2 this week from Norman Green and on this occasion I can report that I have read one of his books previously – Shooting Dr. Jack – which I absolutely loved.
No review because it was back in the pre-blogging days, but it has been saved for a re-read at some point.
Shooting Dr. Jack was his debut novel and was originally published back in 2001. He has had a total of 6 books published in all, but his last title – Sick Like That was over 4 years ago in 2010. Hopefully that means we can expect something new soon, though in truth I ought to read and re-read the 6 he has already written.
There is a shortish author biography on his page at Fantastic Fiction...
Norman Green reports this about himself: "I have always been careful, as Mark Twain advised, not to let schooling interfere with my education. Too careful, maybe. I have been, at various times, a truck driver, a construction worker, a project engineer, a factory rep, and a plant engineer, but never, until now, a writer." He lives in Emerson, New Jersey, with his wife.
His website is here, but from what I can see it hasn't had any updates on it since July time last year.
The Last Gig
Alessandra Martillo is just another Puerto Rican girl who's run away from the projects in the Bronx until her uncle takes her in and teaches her how to take care of herself. Now she's working for a sleazy P.I., repossessing cars and trolling for waitstaff on the take. But when the head of an Irish mob family, Mickey Caughlan, wants to find out who's setting him up from inside, Al is exactly the woman for the job.
Norman Green, author of four hard-boiled novels, debuts a fresh, edgy character in Alessandra Martillo, a female take on the P.I.s of yesteryear. Tough and sometimes heartless, smart and altogether too brave for her own good, Al picks up where Sam Spade, Mike Hammer and V.I. Warshawski leave off.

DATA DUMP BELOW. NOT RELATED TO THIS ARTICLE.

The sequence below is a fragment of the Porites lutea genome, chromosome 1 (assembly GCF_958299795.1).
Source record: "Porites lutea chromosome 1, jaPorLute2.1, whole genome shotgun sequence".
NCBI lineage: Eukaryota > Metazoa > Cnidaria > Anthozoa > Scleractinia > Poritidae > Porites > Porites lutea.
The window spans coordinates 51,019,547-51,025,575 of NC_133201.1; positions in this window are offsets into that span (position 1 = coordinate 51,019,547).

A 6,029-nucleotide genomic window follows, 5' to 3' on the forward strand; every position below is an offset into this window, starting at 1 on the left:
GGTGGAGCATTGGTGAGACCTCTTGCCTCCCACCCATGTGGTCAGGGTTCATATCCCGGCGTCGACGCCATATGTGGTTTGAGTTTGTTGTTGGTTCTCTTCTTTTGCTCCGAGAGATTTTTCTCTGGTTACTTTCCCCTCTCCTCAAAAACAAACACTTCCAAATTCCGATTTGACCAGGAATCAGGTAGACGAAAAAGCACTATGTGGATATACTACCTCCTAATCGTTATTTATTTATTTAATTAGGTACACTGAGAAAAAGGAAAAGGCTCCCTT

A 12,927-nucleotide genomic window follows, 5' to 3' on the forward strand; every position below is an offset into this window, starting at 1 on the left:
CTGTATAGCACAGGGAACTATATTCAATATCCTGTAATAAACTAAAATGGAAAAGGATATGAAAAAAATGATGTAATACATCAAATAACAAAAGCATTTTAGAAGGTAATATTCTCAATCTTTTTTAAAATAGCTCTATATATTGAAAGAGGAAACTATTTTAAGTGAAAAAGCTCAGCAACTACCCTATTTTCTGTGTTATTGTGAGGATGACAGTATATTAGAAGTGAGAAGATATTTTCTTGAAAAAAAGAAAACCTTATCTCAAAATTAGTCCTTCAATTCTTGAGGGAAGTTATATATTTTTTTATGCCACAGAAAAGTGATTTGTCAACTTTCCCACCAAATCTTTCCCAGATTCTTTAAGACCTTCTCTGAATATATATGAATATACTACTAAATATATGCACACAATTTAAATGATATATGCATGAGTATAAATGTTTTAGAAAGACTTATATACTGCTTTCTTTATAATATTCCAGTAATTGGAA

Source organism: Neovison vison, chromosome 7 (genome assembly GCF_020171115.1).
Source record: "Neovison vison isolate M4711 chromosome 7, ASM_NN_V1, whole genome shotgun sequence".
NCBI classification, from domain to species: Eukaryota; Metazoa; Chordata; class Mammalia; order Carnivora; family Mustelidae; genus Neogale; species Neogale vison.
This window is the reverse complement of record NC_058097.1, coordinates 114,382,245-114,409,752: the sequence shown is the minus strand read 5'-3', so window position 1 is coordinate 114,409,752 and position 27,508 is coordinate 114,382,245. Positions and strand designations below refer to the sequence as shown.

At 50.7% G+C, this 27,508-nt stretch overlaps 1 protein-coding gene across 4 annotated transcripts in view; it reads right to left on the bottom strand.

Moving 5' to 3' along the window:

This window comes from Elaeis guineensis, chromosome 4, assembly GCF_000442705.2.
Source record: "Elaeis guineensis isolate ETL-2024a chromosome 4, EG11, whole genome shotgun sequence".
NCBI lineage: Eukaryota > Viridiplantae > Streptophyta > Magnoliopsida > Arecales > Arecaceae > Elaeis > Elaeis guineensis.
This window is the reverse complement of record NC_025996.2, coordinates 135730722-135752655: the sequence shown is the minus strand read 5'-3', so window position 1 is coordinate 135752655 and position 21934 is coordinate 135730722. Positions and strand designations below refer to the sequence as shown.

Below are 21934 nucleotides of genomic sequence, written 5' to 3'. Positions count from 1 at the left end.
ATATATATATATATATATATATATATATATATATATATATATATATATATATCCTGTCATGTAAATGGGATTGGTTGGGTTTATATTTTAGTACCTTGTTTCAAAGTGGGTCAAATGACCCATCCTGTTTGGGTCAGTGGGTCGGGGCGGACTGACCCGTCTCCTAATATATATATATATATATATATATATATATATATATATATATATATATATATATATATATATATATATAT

The Angel of Montague Street
In the fall of '73, Brooklyn, New York, is home to worn-down hotels, wise guys, immigrants, the disturbed, the disenfranchised, and a few people just trying to make an honest buck. When Silvano Iurata's troubled brother, Noonie, rumored to be living in Brooklyn Heights, goes missing, Silvano returns to a place he swore he'd never set foot in again.
He left Brooklyn a long time ago -- wanting to leave behind his family and its seedy mob connections and a past that just won't stay buried. The jungles of Viet Nam felt more hospitable to him than his own hometown; now that he's back, he doesn't intend to stay for long. His cousin Domenic has harbored a deadly grudge against Silvano for something that happened when they were teenagers, but they aren't kids anymore, and his cousin has some dangerous friends. Silvano needs to find out what happened to his brother, and get out -- fast.
Was Noonie a victim of Little Dom's revenge? Or is he still alive and at risk? Silvano noses around where he doesn't belong, among Brooklyn's underworlds of the criminal and of the dispossessed, and has to face his family demons once and for all. He not only puts himself in serious jeopardy but also exposes some new friends -- and the woman he has come to love -- to the vengeful cousin who would do anything to see Silvano dead.